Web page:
Avoiding situations, people, conversation, activities and thoughts that directly relate to the trauma or are a reminder of the trauma is a common reaction.
Sufferers often try to keep themselves busy so that they don’t have time to think about the trauma and thus it becomes easier to repress those very difficult memories. Many sufferers will develop an extremely pessimistic outlook to life, losing interest in activates they once used to enjoy, disregarding the idea of making plans for the future, finding it difficult to keep or form close relationships and generally detaching themselves on both a physical and emotional level from others.
Other common symptoms and indicators of the condition include inexplicable physical symptoms such as severe headaches, dizzy spells, upset stomach, sweating, the shakes and chest pains, as well as mental health problems such as depression, phobias and anxiety. PTSD is a mental health condition in itself and the symptoms and side effects experienced can result in a breakdown of personal relationships and work relationships which can lead to further distress and upset.
As discussed in the above, a very common symptom of PTSD is avoiding memories and repressing emotions, so it is often friends, family members or colleagues who identify warning symptoms and signs of the condition before the actual sufferers themselves.
PTSD is a very sensitive issue and often sufferers may feel uncomfortable opening up about their experiences and may not be able to recognise that they require extra support. If you are concerned that one of your loved ones may be suffering from PTSD then below are some useful tips, formulated by the Royal College of Psychiatrists (RCPSYCH) which could help you broach the topic:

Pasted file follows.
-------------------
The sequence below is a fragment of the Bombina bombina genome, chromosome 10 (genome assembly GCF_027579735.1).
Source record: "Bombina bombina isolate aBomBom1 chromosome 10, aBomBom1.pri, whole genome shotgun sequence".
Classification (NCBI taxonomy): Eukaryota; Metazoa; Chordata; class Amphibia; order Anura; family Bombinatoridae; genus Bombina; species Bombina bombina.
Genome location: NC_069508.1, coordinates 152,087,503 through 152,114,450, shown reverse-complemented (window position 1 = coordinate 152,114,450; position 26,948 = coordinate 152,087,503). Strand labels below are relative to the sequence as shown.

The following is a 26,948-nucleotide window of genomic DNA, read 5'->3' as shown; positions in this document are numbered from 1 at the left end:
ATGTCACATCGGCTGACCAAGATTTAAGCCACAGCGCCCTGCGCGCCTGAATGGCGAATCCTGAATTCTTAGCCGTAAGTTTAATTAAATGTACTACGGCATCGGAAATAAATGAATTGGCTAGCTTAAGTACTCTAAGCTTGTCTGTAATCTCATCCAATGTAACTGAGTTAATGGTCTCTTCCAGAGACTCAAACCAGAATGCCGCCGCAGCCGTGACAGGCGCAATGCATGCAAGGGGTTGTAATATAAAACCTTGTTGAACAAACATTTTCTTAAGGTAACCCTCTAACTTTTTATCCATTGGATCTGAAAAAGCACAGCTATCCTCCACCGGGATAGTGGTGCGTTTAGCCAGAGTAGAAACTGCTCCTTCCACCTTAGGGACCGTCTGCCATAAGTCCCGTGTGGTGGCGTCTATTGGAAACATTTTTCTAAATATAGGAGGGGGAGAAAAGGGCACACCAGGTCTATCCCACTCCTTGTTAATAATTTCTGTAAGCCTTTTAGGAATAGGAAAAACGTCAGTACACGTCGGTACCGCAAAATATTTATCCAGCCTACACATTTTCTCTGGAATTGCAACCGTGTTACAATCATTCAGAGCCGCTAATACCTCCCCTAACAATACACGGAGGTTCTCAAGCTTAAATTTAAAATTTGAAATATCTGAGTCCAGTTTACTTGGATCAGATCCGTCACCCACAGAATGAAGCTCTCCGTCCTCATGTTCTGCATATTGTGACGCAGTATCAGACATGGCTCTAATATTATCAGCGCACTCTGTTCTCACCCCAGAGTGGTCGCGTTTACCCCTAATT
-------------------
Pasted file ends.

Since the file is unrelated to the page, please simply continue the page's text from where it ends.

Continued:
Anyone who has witnessed a severe trauma could be susceptible to PTSD and it is estimated that up to one in 10 individuals may be affected by the condition at some stage during their lives.
However, some individuals who work within certain professions, and some individuals who exhibit certain risk factors may be more prone to develop the condition than others.
According to some studies the condition is present in approximately one in two female rape victims, one in three teenagers who have survived a car accident, two in three prisoners of war and one in five fire-fighters.
Those who have previously suffered from a mental health condition or who have a family history of mental health concerns are also considered to be at a ‘high risk’ of developing PTSD after being exposed to a harrowing event. It is estimated that up to four in five PTSD sufferers are affected by other mental health problems.
PTSD diagnosis can be problematic for health care professionals because very often sufferers will not feel comfortable talking openly about how they are feeling, and in a large number of cases may not even seek treatment until weeks, months or even years after symptom onset.
Visiting a GP can be a very difficult ordeal for sufferers, as discussing how they feel is required in order for a diagnosis to be reached. However, confronting these emotions and asking for professional help is the first step towards overcoming the condition so that sufferers are able to move forward in their lives.
The Royal College of Psychiatrists (RCPSYCH) have developed several sets of criteria in order to help medical professionals reach an accurate diagnosis, including many of the symptoms mentioned above (in ‘What are the symptoms?’) such as flashbacks, nightmares, irritability, mood swings, exhaustion, depression and relationship difficulties.
If symptoms such as these began after a traumatic event but have started to ease off and improve in the six week post trauma period, then it may be that they were part of the body’s natural coping mechanism. However, if the symptoms persist for longer than six weeks and show no signs of improving then it is advisable to seek medical advice from your GP.